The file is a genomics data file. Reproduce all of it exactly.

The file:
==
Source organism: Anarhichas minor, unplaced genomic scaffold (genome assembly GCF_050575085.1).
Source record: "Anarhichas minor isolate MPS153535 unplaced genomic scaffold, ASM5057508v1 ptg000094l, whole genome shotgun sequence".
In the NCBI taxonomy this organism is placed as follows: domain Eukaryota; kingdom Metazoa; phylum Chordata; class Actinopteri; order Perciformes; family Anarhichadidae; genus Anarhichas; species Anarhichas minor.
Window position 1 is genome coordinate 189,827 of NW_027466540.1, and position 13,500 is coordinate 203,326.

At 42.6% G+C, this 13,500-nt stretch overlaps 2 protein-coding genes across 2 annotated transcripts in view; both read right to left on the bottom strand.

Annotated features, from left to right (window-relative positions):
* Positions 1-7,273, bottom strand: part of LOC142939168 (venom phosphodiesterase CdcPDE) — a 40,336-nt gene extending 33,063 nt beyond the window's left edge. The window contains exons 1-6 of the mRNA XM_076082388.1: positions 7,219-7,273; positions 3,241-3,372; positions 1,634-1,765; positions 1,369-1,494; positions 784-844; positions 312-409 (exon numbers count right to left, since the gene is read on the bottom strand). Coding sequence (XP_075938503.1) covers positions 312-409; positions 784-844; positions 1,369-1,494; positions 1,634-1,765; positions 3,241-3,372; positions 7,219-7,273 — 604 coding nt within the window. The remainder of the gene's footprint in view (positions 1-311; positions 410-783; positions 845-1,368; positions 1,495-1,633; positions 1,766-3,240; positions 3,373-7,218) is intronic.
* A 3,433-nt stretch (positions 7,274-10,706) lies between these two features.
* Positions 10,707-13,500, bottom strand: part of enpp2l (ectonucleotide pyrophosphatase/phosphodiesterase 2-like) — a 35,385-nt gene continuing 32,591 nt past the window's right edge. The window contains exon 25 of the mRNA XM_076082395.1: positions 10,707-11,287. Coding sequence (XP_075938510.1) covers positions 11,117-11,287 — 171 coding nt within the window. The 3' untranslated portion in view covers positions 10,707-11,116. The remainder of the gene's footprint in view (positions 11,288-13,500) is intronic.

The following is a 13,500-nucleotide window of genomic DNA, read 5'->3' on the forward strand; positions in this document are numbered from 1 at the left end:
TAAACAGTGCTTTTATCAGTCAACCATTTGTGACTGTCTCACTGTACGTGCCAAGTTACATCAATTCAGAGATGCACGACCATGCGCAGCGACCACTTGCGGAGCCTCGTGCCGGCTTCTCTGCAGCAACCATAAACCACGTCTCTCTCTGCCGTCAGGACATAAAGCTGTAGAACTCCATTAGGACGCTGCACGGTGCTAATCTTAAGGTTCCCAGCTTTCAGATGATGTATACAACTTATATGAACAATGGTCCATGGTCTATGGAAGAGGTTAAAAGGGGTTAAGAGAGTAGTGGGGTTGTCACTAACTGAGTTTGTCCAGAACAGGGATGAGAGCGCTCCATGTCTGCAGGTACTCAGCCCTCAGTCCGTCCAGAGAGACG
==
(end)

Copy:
Source organism: Anarhichas minor, unplaced genomic scaffold (genome assembly GCF_050575085.1).
Source record: "Anarhichas minor isolate MPS153535 unplaced genomic scaffold, ASM5057508v1 ptg000094l, whole genome shotgun sequence".
In the NCBI taxonomy this organism is placed as follows: domain Eukaryota; kingdom Metazoa; phylum Chordata; class Actinopteri; order Perciformes; family Anarhichadidae; genus Anarhichas; species Anarhichas minor.
Window position 1 is genome coordinate 189,827 of NW_027466540.1, and position 13,500 is coordinate 203,326.

At 42.6% G+C, this 13,500-nt stretch overlaps 2 protein-coding genes across 2 annotated transcripts in view; both read right to left on the bottom strand.

Annotated features, from left to right (window-relative positions):
* Positions 1-7,273, bottom strand: part of LOC142939168 (venom phosphodiesterase CdcPDE) — a 40,336-nt gene extending 33,063 nt beyond the window's left edge. The window contains exons 1-6 of the mRNA XM_076082388.1: positions 7,219-7,273; positions 3,241-3,372; positions 1,634-1,765; positions 1,369-1,494; positions 784-844; positions 312-409 (exon numbers count right to left, since the gene is read on the bottom strand). Coding sequence (XP_075938503.1) covers positions 312-409; positions 784-844; positions 1,369-1,494; positions 1,634-1,765; positions 3,241-3,372; positions 7,219-7,273 — 604 coding nt within the window. The remainder of the gene's footprint in view (positions 1-311; positions 410-783; positions 845-1,368; positions 1,495-1,633; positions 1,766-3,240; positions 3,373-7,218) is intronic.
* A 3,433-nt stretch (positions 7,274-10,706) lies between these two features.
* Positions 10,707-13,500, bottom strand: part of enpp2l (ectonucleotide pyrophosphatase/phosphodiesterase 2-like) — a 35,385-nt gene continuing 32,591 nt past the window's right edge. The window contains exon 25 of the mRNA XM_076082395.1: positions 10,707-11,287. Coding sequence (XP_075938510.1) covers positions 11,117-11,287 — 171 coding nt within the window. The 3' untranslated portion in view covers positions 10,707-11,116. The remainder of the gene's footprint in view (positions 11,288-13,500) is intronic.

The following is a 13,500-nucleotide window of genomic DNA, read 5'->3' on the forward strand; positions in this document are numbered from 1 at the left end:
TAAACAGTGCTTTTATCAGTCAACCATTTGTGACTGTCTCACTGTACGTGCCAAGTTACATCAATTCAGAGATGCACGACCATGCGCAGCGACCACTTGCGGAGCCTCGTGCCGGCTTCTCTGCAGCAACCATAAACCACGTCTCTCTCTGCCGTCAGGACATAAAGCTGTAGAACTCCATTAGGACGCTGCACGGTGCTAATCTTAAGGTTCCCAGCTTTCAGATGATGTATACAACTTATATGAACAATGGTCCATGGTCTATGGAAGAGGTTAAAAGGGGTTAAGAGAGTAGTGGGGTTGTCACTAACTGAGTTTGTCCAGAACAGGGATGAGAGCGCTCCATGTCTGCAGGTACTCAGCCCTCAGTCCGTCCAGAGAGACG